Interview with a coach: Matt Sheehan

Interview with a coach: Matt Sheehan







(Head Strength Coach at Germantown Friends’ School)



Hey!





Devin Gage here, I hope you enjoy this series of interviews with Strength/Fitness and Sport coaches. These men and women are the best around.  If you have questions, or want to contact them please let me know!


Oh, and if you’re looking for an Athlete Performance program for your athletes, click the button below to redeem 20% off your first month!












-Devin Gage


Q: What is your coaching position/experience?

 I am currently the Head Strength and Conditioning Coach at Germantown Friends School. Prior to GFS, I was at LaSalle University as Director of Player Development and Assistant Strength and Conditioning Coach. 

 


Q: How long have you been coaching? 


I have been coaching since 2012…8 years in.  

 

Q: When it comes to either recruiting athletes, or reviewing athletes, what do you look for that is outside of skill in their sport?

Currently, I am looking for athletes that are willing to listen and eager to learn. When dealing with HS students, there are so many variables involved in setting up their training programs. My number one request is that they’re consistently training, even if it’s not with me.  

 


Q: What do you look for when athletes are coming to the season from a break/Offseason?


I’m looking for students that really want to be there. In college, everything is mandatory. In HS, the summer workout sessions are where you can see which kids are really working to be the best player they can be. 

 

If kids want to play at a higher level where training is mandatory, it’s good to develop the discipline and work ethic in High School so that they’re ready when they get to college.  

 


Q: What qualities do the best athletes have (outside of skill)?


They show up on time (or early to put in that extra work) to prepare themselves for the session. This is an acquired trait that rolls into students’ academic and personal lives. They fuel their bodies to make sure they have enough energy to get better. How they prioritize sleep is what really separates athletes as they get into the collegiate and professional levels.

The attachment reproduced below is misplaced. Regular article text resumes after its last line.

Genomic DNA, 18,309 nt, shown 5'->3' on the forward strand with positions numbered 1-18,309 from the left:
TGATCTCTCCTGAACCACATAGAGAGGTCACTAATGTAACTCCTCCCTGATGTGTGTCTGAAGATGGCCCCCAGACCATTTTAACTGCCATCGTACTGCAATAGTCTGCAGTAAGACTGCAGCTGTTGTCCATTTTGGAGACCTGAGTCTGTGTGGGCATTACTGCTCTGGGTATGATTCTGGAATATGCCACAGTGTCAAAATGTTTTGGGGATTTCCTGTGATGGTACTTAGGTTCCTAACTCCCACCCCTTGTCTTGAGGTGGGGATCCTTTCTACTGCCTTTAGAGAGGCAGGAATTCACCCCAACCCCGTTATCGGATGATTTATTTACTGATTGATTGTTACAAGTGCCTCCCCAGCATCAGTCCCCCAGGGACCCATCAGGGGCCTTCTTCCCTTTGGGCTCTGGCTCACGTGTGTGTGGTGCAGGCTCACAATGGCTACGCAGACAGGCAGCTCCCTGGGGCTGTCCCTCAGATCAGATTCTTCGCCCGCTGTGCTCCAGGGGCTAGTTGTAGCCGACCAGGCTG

Q: As a coach, what is one thing you wish every athlete knew?


Your individual training is more important than going to random showcases. If you are consistent with your performance training AND your skill work, you have the physical preparation box checked off.  

 


Q: What would you recommend ALL Athletes do before going into their next season? 


Understand that food is fuel and you need it to perform at your optimum level. This goes in the classroom as well as in competition. Oh, and the most important aspect of all…sleep.  

 


Q: For athletes that want to play at the next level, what do they need to do in order to succeed at a higher level? (Middle school to HS, HS to college, College to pro?)


Middle school to high school→ Consistently train. Don’t complain about playing time during this transition time. Even Michael Jordan got cut from his HS team (make sure you try out for sports you’re interested in. Sometimes it’s humble pie, but other times, you may learn what you’re really good at.)  

HS to college→ there are kids that work harder than you all over the world. If you don’t have a qualified S&C or Performance coach yet, you better find one…quickly.

College to PRO→ consider yourself one of the lucky kids getting to living out your dream. Cherish it. Continue to build relationships with your trainers. At this point, they care about you as much as your parents and best friends.  

 


Q: What is the most important factor for an athlete that is looking to get noticed by a coach at a higher level?


Train with good coaches in the offseason. A good coach puts an emphasis on proper performance training. We want to see our kids come in super fit and relatively strong on an individual level. One of the first things coaches can pick up is how fit an athlete is during drills.  

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